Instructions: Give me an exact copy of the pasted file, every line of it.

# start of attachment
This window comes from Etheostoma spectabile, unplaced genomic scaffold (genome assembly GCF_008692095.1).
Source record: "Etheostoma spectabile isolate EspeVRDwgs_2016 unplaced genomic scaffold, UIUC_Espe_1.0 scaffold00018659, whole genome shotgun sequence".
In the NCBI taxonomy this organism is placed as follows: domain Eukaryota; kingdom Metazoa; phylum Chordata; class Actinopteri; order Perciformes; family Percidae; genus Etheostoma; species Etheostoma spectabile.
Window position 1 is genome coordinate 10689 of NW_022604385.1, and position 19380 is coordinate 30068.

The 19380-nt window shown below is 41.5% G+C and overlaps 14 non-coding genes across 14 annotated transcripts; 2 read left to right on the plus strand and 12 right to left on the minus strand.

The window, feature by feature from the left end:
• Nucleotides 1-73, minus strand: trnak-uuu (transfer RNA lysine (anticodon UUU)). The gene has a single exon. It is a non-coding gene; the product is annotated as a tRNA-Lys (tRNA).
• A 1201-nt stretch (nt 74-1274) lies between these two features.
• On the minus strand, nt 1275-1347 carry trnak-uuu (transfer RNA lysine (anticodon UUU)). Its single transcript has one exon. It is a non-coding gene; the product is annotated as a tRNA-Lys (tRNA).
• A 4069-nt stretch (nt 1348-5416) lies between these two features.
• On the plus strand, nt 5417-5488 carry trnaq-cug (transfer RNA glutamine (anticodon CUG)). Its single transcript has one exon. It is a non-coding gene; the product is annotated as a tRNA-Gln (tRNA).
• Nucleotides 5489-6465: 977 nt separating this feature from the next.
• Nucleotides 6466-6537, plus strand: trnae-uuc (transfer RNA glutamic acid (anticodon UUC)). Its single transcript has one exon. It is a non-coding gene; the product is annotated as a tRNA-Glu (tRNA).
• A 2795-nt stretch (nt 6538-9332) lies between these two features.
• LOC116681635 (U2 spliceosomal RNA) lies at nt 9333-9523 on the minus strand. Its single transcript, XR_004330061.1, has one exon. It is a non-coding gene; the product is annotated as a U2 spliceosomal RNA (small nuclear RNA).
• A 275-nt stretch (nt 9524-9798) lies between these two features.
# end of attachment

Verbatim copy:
This window comes from Etheostoma spectabile, unplaced genomic scaffold (genome assembly GCF_008692095.1).
Source record: "Etheostoma spectabile isolate EspeVRDwgs_2016 unplaced genomic scaffold, UIUC_Espe_1.0 scaffold00018659, whole genome shotgun sequence".
In the NCBI taxonomy this organism is placed as follows: domain Eukaryota; kingdom Metazoa; phylum Chordata; class Actinopteri; order Perciformes; family Percidae; genus Etheostoma; species Etheostoma spectabile.
Window position 1 is genome coordinate 10689 of NW_022604385.1, and position 19380 is coordinate 30068.

The 19380-nt window shown below is 41.5% G+C and overlaps 14 non-coding genes across 14 annotated transcripts; 2 read left to right on the plus strand and 12 right to left on the minus strand.

The window, feature by feature from the left end:
• Nucleotides 1-73, minus strand: trnak-uuu (transfer RNA lysine (anticodon UUU)). The gene has a single exon. It is a non-coding gene; the product is annotated as a tRNA-Lys (tRNA).
• A 1201-nt stretch (nt 74-1274) lies between these two features.
• On the minus strand, nt 1275-1347 carry trnak-uuu (transfer RNA lysine (anticodon UUU)). Its single transcript has one exon. It is a non-coding gene; the product is annotated as a tRNA-Lys (tRNA).
• A 4069-nt stretch (nt 1348-5416) lies between these two features.
• On the plus strand, nt 5417-5488 carry trnaq-cug (transfer RNA glutamine (anticodon CUG)). Its single transcript has one exon. It is a non-coding gene; the product is annotated as a tRNA-Gln (tRNA).
• Nucleotides 5489-6465: 977 nt separating this feature from the next.
• Nucleotides 6466-6537, plus strand: trnae-uuc (transfer RNA glutamic acid (anticodon UUC)). Its single transcript has one exon. It is a non-coding gene; the product is annotated as a tRNA-Glu (tRNA).
• A 2795-nt stretch (nt 6538-9332) lies between these two features.
• LOC116681635 (U2 spliceosomal RNA) lies at nt 9333-9523 on the minus strand. Its single transcript, XR_004330061.1, has one exon. It is a non-coding gene; the product is annotated as a U2 spliceosomal RNA (small nuclear RNA).
• A 275-nt stretch (nt 9524-9798) lies between these two features.